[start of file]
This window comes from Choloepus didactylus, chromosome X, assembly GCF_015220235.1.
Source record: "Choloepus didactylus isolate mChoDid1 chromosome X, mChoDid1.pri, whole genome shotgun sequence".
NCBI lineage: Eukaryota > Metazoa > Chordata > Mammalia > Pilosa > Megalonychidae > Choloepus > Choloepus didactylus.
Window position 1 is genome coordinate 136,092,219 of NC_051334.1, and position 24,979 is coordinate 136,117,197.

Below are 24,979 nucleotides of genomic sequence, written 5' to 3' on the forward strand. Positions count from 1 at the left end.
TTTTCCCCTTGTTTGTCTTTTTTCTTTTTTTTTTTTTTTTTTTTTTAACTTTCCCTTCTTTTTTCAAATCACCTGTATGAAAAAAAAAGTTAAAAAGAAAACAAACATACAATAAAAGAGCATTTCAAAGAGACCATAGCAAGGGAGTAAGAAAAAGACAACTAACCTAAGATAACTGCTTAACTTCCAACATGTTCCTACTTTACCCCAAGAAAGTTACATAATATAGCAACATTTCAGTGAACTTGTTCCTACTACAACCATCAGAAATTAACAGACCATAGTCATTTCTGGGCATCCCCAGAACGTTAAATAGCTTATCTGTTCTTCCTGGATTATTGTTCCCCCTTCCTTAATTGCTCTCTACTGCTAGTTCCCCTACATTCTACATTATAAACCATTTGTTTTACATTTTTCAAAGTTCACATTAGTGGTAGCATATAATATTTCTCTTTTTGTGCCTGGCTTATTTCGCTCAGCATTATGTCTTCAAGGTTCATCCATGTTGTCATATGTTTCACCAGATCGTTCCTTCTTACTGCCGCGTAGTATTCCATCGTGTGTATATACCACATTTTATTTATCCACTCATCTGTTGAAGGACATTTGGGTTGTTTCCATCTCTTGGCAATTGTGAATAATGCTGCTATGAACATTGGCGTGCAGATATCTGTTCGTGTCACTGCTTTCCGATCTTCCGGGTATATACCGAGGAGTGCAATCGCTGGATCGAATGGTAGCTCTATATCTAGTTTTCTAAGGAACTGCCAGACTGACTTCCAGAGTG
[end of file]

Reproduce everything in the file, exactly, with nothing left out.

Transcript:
This window comes from Choloepus didactylus, chromosome X, assembly GCF_015220235.1.
Source record: "Choloepus didactylus isolate mChoDid1 chromosome X, mChoDid1.pri, whole genome shotgun sequence".
NCBI lineage: Eukaryota > Metazoa > Chordata > Mammalia > Pilosa > Megalonychidae > Choloepus > Choloepus didactylus.
Window position 1 is genome coordinate 136,092,219 of NC_051334.1, and position 24,979 is coordinate 136,117,197.

Below are 24,979 nucleotides of genomic sequence, written 5' to 3' on the forward strand. Positions count from 1 at the left end.
TTTTCCCCTTGTTTGTCTTTTTTCTTTTTTTTTTTTTTTTTTTTTTAACTTTCCCTTCTTTTTTCAAATCACCTGTATGAAAAAAAAAGTTAAAAAGAAAACAAACATACAATAAAAGAGCATTTCAAAGAGACCATAGCAAGGGAGTAAGAAAAAGACAACTAACCTAAGATAACTGCTTAACTTCCAACATGTTCCTACTTTACCCCAAGAAAGTTACATAATATAGCAACATTTCAGTGAACTTGTTCCTACTACAACCATCAGAAATTAACAGACCATAGTCATTTCTGGGCATCCCCAGAACGTTAAATAGCTTATCTGTTCTTCCTGGATTATTGTTCCCCCTTCCTTAATTGCTCTCTACTGCTAGTTCCCCTACATTCTACATTATAAACCATTTGTTTTACATTTTTCAAAGTTCACATTAGTGGTAGCATATAATATTTCTCTTTTTGTGCCTGGCTTATTTCGCTCAGCATTATGTCTTCAAGGTTCATCCATGTTGTCATATGTTTCACCAGATCGTTCCTTCTTACTGCCGCGTAGTATTCCATCGTGTGTATATACCACATTTTATTTATCCACTCATCTGTTGAAGGACATTTGGGTTGTTTCCATCTCTTGGCAATTGTGAATAATGCTGCTATGAACATTGGCGTGCAGATATCTGTTCGTGTCACTGCTTTCCGATCTTCCGGGTATATACCGAGGAGTGCAATCGCTGGATCGAATGGTAGCTCTATATCTAGTTTTCTAAGGAACTGCCAGACTGACTTCCAGAGTG